First evidence of neuronal connections between specific parts of the periaqueductal gray (PAG) and the rest of the brain in sheep: placing the sheep PAG in the circuit of emotion

First evidence of neuronal connections between specific parts of the periaqueductal gray (PAG)... The periaqueductal gray (PAG) is a mesencephalic brain structure organised in subdivisions with specific anatomical connections with the rest of the brain. These connections support the different PAG functions and especially its role in emotion. Mainly described in territorial and predatory mammals, examination of the PAG connections suggests an opposite role of the ventral and the dorsal/lateral PAG in passive and active coping style, respectively. In mammals, the organisation of PAG connections may reflect the coping style of each species. Based on this hypothesis, we investigated the anatomical connections of the PAG in sheep, a gregarious and prey species. Since emotional responses expressed by sheep are typical of active coping style, we focused our interest on the dorsal and lateral parts of the PAG. After injection of fluorogold and fluororuby, the most numerous connections occurred with the anterior cingulate gyrus, the anterior hypothalamic region, the ventromedial hypothalamic nucleus and the PAG itself. Our observations show that the sheep PAG belongs to the neuronal circuit of emotion and has specific parts as in other mammals. However, unlike other mammals, we observed very few connections between PAG and either the thalamic or the amygdalar nuclei. Interestingly, when comparing across species, the PAG connections of sheep were noticeably more like those previously described in other social species, rabbits and squirrel monkeys, than those in territorial species, rats or cats. http://www.deepdyve.com/assets/images/DeepDyve-Logo-lg.png Brain Structure and Function Springer Journals

First evidence of neuronal connections between specific parts of the periaqueductal gray (PAG) and the rest of the brain in sheep: placing the sheep PAG in the circuit of emotion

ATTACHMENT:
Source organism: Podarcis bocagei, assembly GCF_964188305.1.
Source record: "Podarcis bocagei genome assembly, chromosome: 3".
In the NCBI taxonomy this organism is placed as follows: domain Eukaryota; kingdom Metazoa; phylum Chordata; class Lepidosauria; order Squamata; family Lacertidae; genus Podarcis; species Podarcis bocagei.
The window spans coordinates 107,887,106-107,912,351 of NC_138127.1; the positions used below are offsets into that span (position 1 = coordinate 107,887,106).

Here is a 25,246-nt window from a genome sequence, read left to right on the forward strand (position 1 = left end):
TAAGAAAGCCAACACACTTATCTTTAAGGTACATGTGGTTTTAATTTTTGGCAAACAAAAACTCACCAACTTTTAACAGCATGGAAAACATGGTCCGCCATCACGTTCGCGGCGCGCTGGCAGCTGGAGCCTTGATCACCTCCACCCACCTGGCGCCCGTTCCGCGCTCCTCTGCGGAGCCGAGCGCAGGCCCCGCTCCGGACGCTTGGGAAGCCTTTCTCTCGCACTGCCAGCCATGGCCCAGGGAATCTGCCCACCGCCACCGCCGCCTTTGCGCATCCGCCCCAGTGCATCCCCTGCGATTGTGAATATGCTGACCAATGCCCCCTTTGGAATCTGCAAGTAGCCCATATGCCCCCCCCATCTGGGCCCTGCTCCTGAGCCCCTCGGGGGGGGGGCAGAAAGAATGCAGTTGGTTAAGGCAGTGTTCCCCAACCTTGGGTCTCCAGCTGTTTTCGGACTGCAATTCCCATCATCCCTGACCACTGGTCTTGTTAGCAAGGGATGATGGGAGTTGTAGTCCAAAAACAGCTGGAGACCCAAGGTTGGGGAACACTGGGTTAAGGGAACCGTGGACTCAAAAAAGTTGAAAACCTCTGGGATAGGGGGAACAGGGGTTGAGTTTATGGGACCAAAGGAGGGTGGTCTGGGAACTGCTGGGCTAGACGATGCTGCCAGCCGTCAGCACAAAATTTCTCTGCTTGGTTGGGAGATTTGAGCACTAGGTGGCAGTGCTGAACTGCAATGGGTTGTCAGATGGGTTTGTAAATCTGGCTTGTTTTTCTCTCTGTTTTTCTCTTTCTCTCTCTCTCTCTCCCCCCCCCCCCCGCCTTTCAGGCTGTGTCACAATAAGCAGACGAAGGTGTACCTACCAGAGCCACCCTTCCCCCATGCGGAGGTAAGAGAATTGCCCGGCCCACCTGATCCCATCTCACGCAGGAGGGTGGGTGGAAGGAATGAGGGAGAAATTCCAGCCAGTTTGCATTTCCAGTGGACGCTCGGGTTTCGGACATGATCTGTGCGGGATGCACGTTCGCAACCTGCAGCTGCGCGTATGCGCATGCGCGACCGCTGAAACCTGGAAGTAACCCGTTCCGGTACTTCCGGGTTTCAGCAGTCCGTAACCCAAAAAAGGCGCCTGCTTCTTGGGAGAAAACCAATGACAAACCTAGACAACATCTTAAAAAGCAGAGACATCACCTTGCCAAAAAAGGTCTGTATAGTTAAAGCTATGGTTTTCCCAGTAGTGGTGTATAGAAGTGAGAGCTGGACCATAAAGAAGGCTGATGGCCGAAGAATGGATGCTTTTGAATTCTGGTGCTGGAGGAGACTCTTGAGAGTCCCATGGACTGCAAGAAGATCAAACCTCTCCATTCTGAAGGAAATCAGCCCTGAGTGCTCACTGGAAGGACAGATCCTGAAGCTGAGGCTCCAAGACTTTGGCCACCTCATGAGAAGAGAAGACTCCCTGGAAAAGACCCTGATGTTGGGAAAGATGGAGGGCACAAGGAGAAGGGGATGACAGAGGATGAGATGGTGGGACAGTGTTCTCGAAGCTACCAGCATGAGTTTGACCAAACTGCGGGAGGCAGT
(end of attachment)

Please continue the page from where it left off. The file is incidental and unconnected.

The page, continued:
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Publisher
Springer Journals
Copyright
Copyright © 2018 by Springer-Verlag GmbH Germany, part of Springer Nature
Subject
Biomedicine; Neurosciences; Cell Biology; Neurology
ISSN
1863-2653
eISSN
1863-2661
D.O.I.
10.1007/s00429-018-1689-y
Publisher site
See Article on Publisher Site

Abstract

The periaqueductal gray (PAG) is a mesencephalic brain structure organised in subdivisions with specific anatomical connections with the rest of the brain. These connections support the different PAG functions and especially its role in emotion. Mainly described in territorial and predatory mammals, examination of the PAG connections suggests an opposite role of the ventral and the dorsal/lateral PAG in passive and active coping style, respectively. In mammals, the organisation of PAG connections may reflect the coping style of each species. Based on this hypothesis, we investigated the anatomical connections of the PAG in sheep, a gregarious and prey species. Since emotional responses expressed by sheep are typical of active coping style, we focused our interest on the dorsal and lateral parts of the PAG. After injection of fluorogold and fluororuby, the most numerous connections occurred with the anterior cingulate gyrus, the anterior hypothalamic region, the ventromedial hypothalamic nucleus and the PAG itself. Our observations show that the sheep PAG belongs to the neuronal circuit of emotion and has specific parts as in other mammals. However, unlike other mammals, we observed very few connections between PAG and either the thalamic or the amygdalar nuclei. Interestingly, when comparing across species, the PAG connections of sheep were noticeably more like those previously described in other social species, rabbits and squirrel monkeys, than those in territorial species, rats or cats.

Journal

Brain Structure and FunctionSpringer Journals

Published: Jun 4, 2018

References

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